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More Babies Are Now Born Without Wisdom Teeth, Study Finds

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More Babies Are Now Born Without Wisdom Teeth, Study Finds

More people have been born without wisdom teeth in recent years, a new study has found.

The results of the research, published in the Journal of Anatomy, showed that the human race is evolving faster than it has done at any other point in the past 250 years.

The team of Australian scientists found that modern babies are often born with shorter faces and smaller jaws, meaning there is less room for teeth.

Dr Teghan Lucas, of Flinders University in Adelaid, said our increased ability to chew food and natural selection has resulted in fewer people with wisdom teeth.

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"This is happening in time as we have learnt to use fire and process foods more," Lucas said.

"A lot of people are just being born without wisdom teeth."

Credit: PA
Credit: PA
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The research, which Lucas carried out alongside University of Adelaide professors Maciej Henneberg and Jaliya Kumaratilake, also showed that some people are being born with additional bones in their arms and legs, or with abnormal connections of two or more bones in their feet.

In addition to this, the study found a 'significant increase' in the prevalence of the median artery since the late 19th century.

The artery is the main vessel that supplies blood to the forearm and hand, and forms while a baby is growing in the womb.

However, it disappears during gestation and is replaced by the radial and ulnar arteries, which are two main arteries.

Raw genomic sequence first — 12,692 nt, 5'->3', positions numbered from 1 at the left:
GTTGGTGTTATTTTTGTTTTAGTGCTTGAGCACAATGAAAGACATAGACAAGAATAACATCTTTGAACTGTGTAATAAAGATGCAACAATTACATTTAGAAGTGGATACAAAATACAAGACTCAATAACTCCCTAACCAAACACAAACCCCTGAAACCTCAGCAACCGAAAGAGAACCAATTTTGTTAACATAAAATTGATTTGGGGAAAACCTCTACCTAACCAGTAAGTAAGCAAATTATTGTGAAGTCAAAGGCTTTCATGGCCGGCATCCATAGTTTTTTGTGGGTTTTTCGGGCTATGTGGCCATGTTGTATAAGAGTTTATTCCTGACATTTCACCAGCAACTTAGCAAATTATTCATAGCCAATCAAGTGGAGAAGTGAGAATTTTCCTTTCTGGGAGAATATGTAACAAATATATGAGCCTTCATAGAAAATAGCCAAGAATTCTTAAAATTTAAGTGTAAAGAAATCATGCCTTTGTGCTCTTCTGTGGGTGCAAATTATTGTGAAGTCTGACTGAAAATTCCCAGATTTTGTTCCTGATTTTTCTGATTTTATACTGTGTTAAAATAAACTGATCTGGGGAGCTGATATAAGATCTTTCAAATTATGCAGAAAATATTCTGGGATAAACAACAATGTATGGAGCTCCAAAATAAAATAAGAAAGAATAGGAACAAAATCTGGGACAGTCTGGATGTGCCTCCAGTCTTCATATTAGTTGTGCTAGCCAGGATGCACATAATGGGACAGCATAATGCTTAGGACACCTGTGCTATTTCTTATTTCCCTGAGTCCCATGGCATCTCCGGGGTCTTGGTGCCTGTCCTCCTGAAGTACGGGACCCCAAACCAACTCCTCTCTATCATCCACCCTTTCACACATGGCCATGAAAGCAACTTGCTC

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"But increasing numbers of cases retain it, so a person can have all three arteries," the authors said.

Credit: PA
Credit: PA

"This evolutionary trend will continue in those born 80 years from today, with the median artery becoming common in the human forearm."

The team said their research demonstrates how humans are changing, with Henneberg commenting: "This is 'micro evolution' in modern humans.

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"The median artery is a perfect example of how we are still evolving because people born more recently have a higher prevalence of this artery when compared to humans from previous generations."

Lucas added: "A lot of people thought humans have stopped evolving.

"But our study shows we are still evolving - faster than at any point in the past 250 years."

The study's authors suggested that changes in natural selection could be the major reason for the micro-evolution.

Featured Image Credit: PA

Topics: Science, Study, World News, News

Jess Hardiman
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